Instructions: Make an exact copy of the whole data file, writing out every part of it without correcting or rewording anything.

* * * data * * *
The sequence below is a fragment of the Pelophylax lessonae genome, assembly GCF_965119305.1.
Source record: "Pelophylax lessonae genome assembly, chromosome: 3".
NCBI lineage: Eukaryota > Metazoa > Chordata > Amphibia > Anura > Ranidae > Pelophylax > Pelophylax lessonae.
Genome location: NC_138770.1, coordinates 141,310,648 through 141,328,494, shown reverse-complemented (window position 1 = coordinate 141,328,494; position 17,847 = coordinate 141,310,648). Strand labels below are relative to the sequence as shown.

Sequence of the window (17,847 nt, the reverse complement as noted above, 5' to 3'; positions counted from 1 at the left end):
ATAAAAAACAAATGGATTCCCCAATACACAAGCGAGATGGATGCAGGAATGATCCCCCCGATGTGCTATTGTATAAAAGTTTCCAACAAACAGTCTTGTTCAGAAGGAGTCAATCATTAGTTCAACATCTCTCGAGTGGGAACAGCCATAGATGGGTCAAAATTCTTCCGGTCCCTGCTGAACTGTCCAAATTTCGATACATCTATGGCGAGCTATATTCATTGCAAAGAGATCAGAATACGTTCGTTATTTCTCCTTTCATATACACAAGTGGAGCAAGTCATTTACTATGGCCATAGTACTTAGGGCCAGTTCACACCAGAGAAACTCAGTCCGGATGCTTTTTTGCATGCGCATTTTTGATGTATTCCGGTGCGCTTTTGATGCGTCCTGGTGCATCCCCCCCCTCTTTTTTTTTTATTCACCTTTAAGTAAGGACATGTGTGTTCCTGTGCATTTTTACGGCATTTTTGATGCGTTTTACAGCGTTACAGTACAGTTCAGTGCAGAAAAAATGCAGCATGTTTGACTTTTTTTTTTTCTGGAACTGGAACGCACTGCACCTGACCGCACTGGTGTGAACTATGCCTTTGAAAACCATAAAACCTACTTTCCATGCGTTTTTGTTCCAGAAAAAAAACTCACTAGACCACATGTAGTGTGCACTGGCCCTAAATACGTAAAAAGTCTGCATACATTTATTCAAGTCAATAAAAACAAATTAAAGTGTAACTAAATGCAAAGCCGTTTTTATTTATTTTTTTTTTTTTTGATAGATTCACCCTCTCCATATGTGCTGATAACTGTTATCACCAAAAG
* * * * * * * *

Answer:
The sequence below is a fragment of the Pelophylax lessonae genome, assembly GCF_965119305.1.
Source record: "Pelophylax lessonae genome assembly, chromosome: 3".
NCBI lineage: Eukaryota > Metazoa > Chordata > Amphibia > Anura > Ranidae > Pelophylax > Pelophylax lessonae.
Genome location: NC_138770.1, coordinates 141,310,648 through 141,328,494, shown reverse-complemented (window position 1 = coordinate 141,328,494; position 17,847 = coordinate 141,310,648). Strand labels below are relative to the sequence as shown.

Sequence of the window (17,847 nt, the reverse complement as noted above, 5' to 3'; positions counted from 1 at the left end):
ATAAAAAACAAATGGATTCCCCAATACACAAGCGAGATGGATGCAGGAATGATCCCCCCGATGTGCTATTGTATAAAAGTTTCCAACAAACAGTCTTGTTCAGAAGGAGTCAATCATTAGTTCAACATCTCTCGAGTGGGAACAGCCATAGATGGGTCAAAATTCTTCCGGTCCCTGCTGAACTGTCCAAATTTCGATACATCTATGGCGAGCTATATTCATTGCAAAGAGATCAGAATACGTTCGTTATTTCTCCTTTCATATACACAAGTGGAGCAAGTCATTTACTATGGCCATAGTACTTAGGGCCAGTTCACACCAGAGAAACTCAGTCCGGATGCTTTTTTGCATGCGCATTTTTGATGTATTCCGGTGCGCTTTTGATGCGTCCTGGTGCATCCCCCCCCTCTTTTTTTTTTATTCACCTTTAAGTAAGGACATGTGTGTTCCTGTGCATTTTTACGGCATTTTTGATGCGTTTTACAGCGTTACAGTACAGTTCAGTGCAGAAAAAATGCAGCATGTTTGACTTTTTTTTTTTCTGGAACTGGAACGCACTGCACCTGACCGCACTGGTGTGAACTATGCCTTTGAAAACCATAAAACCTACTTTCCATGCGTTTTTGTTCCAGAAAAAAAACTCACTAGACCACATGTAGTGTGCACTGGCCCTAAATACGTAAAAAGTCTGCATACATTTATTCAAGTCAATAAAAACAAATTAAAGTGTAACTAAATGCAAAGCCGTTTTTATTTATTTTTTTTTTTTTTGATAGATTCACCCTCTCCATATGTGCTGATAACTGTTATCACCAAAAG